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Sarah Stultz: Getting ready for — gulp — kindergarten

Nose for News, By Sarah Stultz

“When did he get so big?” I thought to myself as I prepared to leave the office Monday afternoon to go to Halverson Elementary School to meet a group of teachers.

My husband and I, along with our son, Landon, were meeting at the school in anticipation of Landon starting kindergarten in the fall.

Landon, who is 6, could have started kindergarten this past fall, but we decided to hold him back a year to continue growing at United Preschool.

It has been a long road for Landon already in his educational career, but I couldn’t be more grateful for all of the teachers and others who have played a part somewhere along the way. The early childhood programs in place to help our children with disabilities in the community are awesome.

His journey started with Early Childhood Special Education home visits, where we had physical therapy, speech therapy and others who came to our own home before Landon was even preschool age to work with him while he was young.

I remember some of the challenges we faced in all of these areas — along with the triumphs. All along the way Landon has done things on his own timetable — and no one else’s — but there’s nothing better than seeing your child succeed and seeing him be able to do something you didn’t think he would be able to do anytime soon. I remember one time we had a meeting with his team of teachers and therapists, and out of the blue Landon started jumping on a trampoline they had in the classroom. I had not seen him do that before, and I learned that day that I can never underestimate him.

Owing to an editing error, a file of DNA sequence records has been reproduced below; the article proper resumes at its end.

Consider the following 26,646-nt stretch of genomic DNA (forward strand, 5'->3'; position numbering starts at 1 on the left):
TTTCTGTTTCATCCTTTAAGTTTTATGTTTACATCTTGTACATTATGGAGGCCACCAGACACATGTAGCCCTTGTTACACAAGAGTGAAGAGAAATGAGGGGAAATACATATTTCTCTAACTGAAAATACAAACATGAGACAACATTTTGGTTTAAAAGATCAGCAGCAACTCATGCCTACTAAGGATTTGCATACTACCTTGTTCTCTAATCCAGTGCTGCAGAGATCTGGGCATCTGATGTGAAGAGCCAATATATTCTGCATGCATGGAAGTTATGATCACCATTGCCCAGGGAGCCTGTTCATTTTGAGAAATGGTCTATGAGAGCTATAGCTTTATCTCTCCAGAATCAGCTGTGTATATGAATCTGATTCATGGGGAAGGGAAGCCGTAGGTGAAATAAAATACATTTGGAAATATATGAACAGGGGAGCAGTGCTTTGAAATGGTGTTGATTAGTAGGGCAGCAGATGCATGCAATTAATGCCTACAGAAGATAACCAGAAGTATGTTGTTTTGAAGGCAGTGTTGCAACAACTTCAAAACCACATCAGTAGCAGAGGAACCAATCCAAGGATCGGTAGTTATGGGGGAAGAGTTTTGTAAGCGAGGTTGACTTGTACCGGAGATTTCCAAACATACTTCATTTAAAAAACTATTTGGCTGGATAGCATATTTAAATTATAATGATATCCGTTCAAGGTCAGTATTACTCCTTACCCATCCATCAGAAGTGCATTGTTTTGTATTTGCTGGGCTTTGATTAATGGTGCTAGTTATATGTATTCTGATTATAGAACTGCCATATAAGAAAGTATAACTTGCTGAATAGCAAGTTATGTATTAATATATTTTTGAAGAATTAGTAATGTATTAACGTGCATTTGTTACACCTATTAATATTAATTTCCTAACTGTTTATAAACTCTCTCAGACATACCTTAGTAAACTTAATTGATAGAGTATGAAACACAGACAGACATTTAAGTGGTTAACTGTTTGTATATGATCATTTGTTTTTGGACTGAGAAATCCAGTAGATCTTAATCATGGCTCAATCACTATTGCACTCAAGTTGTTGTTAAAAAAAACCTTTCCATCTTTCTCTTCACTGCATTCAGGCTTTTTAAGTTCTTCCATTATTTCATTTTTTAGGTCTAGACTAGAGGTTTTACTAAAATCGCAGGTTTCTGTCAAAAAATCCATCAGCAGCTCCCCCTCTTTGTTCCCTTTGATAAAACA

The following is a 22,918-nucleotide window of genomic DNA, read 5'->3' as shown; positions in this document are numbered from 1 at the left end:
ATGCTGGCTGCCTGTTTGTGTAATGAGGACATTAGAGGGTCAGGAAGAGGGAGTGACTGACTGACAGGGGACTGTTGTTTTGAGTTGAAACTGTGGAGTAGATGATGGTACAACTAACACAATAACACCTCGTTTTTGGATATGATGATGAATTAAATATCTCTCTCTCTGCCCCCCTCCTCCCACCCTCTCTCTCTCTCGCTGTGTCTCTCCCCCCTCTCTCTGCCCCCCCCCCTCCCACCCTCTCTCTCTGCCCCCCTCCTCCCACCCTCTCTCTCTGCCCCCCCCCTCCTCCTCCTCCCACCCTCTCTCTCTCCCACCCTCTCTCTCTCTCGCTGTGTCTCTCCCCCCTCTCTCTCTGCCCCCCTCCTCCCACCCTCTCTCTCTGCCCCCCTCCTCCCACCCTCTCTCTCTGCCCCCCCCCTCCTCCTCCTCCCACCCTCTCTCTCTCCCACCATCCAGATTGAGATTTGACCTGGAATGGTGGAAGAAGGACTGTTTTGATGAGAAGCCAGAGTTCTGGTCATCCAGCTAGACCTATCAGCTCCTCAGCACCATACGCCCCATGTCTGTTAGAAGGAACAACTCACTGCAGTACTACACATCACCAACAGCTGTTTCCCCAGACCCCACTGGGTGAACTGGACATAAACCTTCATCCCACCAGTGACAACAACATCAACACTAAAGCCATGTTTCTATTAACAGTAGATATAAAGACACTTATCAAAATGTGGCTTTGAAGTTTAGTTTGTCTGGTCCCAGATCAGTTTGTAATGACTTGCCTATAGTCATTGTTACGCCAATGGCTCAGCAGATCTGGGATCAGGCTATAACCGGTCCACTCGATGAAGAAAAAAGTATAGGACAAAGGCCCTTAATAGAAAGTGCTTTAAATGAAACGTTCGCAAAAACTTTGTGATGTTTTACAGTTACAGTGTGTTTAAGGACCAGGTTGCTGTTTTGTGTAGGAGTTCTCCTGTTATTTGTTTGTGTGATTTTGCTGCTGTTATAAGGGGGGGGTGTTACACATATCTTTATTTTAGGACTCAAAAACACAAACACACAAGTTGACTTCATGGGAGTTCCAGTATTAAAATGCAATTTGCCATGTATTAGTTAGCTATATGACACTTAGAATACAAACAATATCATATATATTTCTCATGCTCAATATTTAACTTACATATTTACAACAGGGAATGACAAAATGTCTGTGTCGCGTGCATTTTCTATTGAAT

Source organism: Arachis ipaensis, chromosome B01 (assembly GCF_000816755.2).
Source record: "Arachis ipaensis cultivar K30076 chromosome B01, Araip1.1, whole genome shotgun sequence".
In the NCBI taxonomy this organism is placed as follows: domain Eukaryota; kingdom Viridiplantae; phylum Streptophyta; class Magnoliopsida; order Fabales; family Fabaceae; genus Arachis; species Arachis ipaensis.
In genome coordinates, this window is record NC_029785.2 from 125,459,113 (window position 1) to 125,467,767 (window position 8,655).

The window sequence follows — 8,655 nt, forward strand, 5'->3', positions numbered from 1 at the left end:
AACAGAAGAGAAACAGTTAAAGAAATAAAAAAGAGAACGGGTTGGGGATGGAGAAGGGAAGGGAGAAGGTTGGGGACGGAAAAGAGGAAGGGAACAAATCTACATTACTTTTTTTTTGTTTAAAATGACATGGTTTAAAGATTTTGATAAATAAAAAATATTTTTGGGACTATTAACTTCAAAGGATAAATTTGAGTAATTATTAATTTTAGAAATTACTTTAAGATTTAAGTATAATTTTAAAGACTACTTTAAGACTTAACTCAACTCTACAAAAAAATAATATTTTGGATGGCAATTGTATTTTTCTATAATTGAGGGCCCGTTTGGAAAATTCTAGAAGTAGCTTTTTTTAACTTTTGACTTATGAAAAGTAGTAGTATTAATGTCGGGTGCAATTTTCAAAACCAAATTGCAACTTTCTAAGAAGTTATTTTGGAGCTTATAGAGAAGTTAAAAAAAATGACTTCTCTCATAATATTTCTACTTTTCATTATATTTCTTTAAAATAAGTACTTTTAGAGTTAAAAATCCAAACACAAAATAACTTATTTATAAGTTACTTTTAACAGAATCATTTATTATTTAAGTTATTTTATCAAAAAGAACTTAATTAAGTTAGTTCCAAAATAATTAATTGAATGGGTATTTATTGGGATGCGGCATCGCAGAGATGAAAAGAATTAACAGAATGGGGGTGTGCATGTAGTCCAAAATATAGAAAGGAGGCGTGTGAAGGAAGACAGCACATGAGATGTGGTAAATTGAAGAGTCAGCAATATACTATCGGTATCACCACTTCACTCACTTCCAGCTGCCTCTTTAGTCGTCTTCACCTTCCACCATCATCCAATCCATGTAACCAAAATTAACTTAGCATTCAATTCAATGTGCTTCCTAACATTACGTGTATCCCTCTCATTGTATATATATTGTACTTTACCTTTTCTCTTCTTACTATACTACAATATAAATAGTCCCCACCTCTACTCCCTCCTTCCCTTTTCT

After the home visits, Landon was in a few special education preschool classrooms before he transitioned into a regular classroom at United Preschool, where he has blossomed.

Though Landon still does things on his own timetable, and still receives special services, he has seen great success there. The teachers have taken him under their wings, and I will be forever grateful for the educational foundation they have given him.

I know he has loved it there because he asks about going to school every day of the week and proudly points out his school when we drive past.

Now, with only about a month to go until the end of the school year, we look ahead to him making his next big step and transitioning over to the elementary school level.

In some ways I feel like we’re leaving the security blanket of all of the teachers and others who have known Landon for so long, but in other ways I am excited to see him continue to grow.

I have no doubt there are many other wonderful teachers at the elementary school level who I will feel this same sense of gratitude for in the future.

I encourage other parents in the community who have children with delays or other disabilities to take advantage of the numerous opportunities available from an early age in our school district.

These opportunities have been a tremendous strength — not only for our son but also for support for us as parents.

Sarah Stultz is the managing editor of the Tribune. Her column appears every Tuesday.